1. Hybrids, and what their existence means (for them and for others) – In this series, being a hybrid means that there are two souls residing in one body. The concept encourages readers to reflect on having more than one soul. From question of coexistence with one-souled people, to how it affects thought, intelligence and action, to more emotional takes (like romance, for instance), it definitely covers many branches of thought. Books that inspire reflection, particularly for “what if” scenarios, are always interesting and worth checking out, in my opinion. And this is definitely something The Hybrid Chronicles does.

2. Characters, particularly Eva & Addie – There’s a great array of diverse characters in these novels, friends and foes alike. While most of them will stay familiar only a surface level, Eva and Addie are certainly enough of a reason to read this series. As a hybrid, they’ve grown up intimately entwined with one another, as sisters, best friends and devil’s advocate. This series is primarily about their internal struggles: how they deal with one another’s presence, how they deal with sharing control of one body, the choices they make, the way they feel. It’s really something special to bear witness to watching them both grow up through the course of three books, and I would pinpoint this as one of the series’ strengths.

3. Action, suspense and unapologetic brutality – The world Eva and Addie live in is not kind to hybrids. They are being hunted, either to be killed, captured or admitted into a facility that will “fix” them. These circumstances are cruel and unfair, but it is what it is. There are, however, hybrids who have escaped, who fly under the radar even as they continue to do what they can to fight on behalf of their fellow hybrids. This makes room for a lot of tension, particularly as they try to navigate in a society that doesn’t accept hybrids and doesn’t know what to do with them. As Eva, Addie and their friends fight on behalf of the hybrids, they find themselves faced with difficult choices and harsh consequences. It’s not pretty, but it does feel authentic to how the world was set up.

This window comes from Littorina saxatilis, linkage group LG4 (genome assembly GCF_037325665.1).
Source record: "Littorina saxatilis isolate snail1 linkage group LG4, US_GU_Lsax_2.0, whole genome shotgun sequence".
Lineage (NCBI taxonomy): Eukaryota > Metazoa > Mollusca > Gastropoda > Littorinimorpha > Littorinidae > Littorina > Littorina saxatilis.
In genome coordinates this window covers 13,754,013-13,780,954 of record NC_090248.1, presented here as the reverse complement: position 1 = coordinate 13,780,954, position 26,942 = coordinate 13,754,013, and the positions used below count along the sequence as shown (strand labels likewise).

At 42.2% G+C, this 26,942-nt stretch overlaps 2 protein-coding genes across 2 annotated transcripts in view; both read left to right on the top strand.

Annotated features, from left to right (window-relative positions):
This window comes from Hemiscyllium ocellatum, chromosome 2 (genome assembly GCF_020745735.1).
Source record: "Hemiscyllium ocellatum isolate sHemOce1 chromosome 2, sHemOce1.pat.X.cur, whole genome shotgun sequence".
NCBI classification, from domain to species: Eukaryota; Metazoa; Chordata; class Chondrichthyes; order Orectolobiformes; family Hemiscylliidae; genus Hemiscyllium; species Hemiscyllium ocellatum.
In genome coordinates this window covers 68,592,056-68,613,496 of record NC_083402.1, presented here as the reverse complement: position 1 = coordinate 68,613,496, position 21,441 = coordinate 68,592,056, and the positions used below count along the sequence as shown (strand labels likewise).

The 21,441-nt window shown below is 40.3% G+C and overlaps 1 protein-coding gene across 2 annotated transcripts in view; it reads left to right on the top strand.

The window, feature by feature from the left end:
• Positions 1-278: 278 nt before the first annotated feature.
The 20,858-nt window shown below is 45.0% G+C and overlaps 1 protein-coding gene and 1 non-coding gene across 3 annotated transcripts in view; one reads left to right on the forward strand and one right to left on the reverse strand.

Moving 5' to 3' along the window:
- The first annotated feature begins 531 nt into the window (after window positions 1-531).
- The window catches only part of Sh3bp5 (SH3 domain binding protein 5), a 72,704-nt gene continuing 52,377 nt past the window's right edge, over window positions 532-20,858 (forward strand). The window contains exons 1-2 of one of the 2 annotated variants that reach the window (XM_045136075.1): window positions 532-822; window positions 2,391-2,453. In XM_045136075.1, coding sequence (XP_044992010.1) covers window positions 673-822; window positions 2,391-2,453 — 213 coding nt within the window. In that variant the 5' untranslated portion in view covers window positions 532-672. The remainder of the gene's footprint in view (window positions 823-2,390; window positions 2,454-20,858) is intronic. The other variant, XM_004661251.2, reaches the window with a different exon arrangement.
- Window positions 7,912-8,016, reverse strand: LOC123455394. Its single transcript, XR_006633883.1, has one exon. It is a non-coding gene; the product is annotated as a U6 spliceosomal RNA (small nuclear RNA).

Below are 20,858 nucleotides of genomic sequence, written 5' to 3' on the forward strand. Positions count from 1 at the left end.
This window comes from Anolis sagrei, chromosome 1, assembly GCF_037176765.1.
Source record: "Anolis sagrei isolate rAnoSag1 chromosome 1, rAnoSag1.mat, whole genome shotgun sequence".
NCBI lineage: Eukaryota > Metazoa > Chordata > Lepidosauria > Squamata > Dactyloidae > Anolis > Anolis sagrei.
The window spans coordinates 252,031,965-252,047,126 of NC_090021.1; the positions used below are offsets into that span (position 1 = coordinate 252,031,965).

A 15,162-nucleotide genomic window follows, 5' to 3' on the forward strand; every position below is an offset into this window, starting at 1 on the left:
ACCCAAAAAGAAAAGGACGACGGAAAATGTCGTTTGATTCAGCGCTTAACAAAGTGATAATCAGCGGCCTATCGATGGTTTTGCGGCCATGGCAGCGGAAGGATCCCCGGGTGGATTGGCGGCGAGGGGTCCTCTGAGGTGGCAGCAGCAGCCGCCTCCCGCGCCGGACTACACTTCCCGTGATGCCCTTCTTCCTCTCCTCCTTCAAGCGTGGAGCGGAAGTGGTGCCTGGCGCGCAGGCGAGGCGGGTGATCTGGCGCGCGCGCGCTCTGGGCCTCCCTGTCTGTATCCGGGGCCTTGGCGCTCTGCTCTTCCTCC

If you find yourself feeling curious about any of these three things, then you certainly should give The Hybrid Chronicles a shot. However, do be warned that it works best if you binge read the series, since all three books simply read as one really long story. So, make sure you grab all three before you even start!


In case you were curious, you can see my thoughts on each of the books below:

What’s Left of Me was still a very strong start for the series, with hybridity being detailed fairly well and Addie and Eva put in a position where they are forced to acknowledge a new way of thinking. In spite of knowing what was going to happen, it was still a pretty exciting read. (You can see more in my original review.)

Once We Were serves as filler and pivot point for the series. Readers learn more about hybrids, how those underground are fighting for equal, just treatment and how those vehemently opposed to hybridity keep trying to cure it and capture those who would sabotage their efforts. Eva and Addie are at their most complex, as they are learning to come to terms with their existence, the new knowledge they have of hybrids and what they are capable of and forming new relationships. There’s a lot of tension – between them two and between them versus others – so it always feels like something is hanging in the balance. I’ll admit that this one took me a little longer to read than I would have liked, though it was still fairly engaging.

Echoes of Us was definitely the kind of series finale readers will enjoy. The stakes get higher, the action more intense and the internal conflict more complex. Eva and Addie have come to terms with a lot of things, and they’ve become more comfortable in their own skin. But everything they know, everything they hold dear is tested here. Readers will be satisfied with how Eva and Addie choose to respond to all the difficulties they face. While everything wraps up a touch too easily, it still feels like a good ending for their story.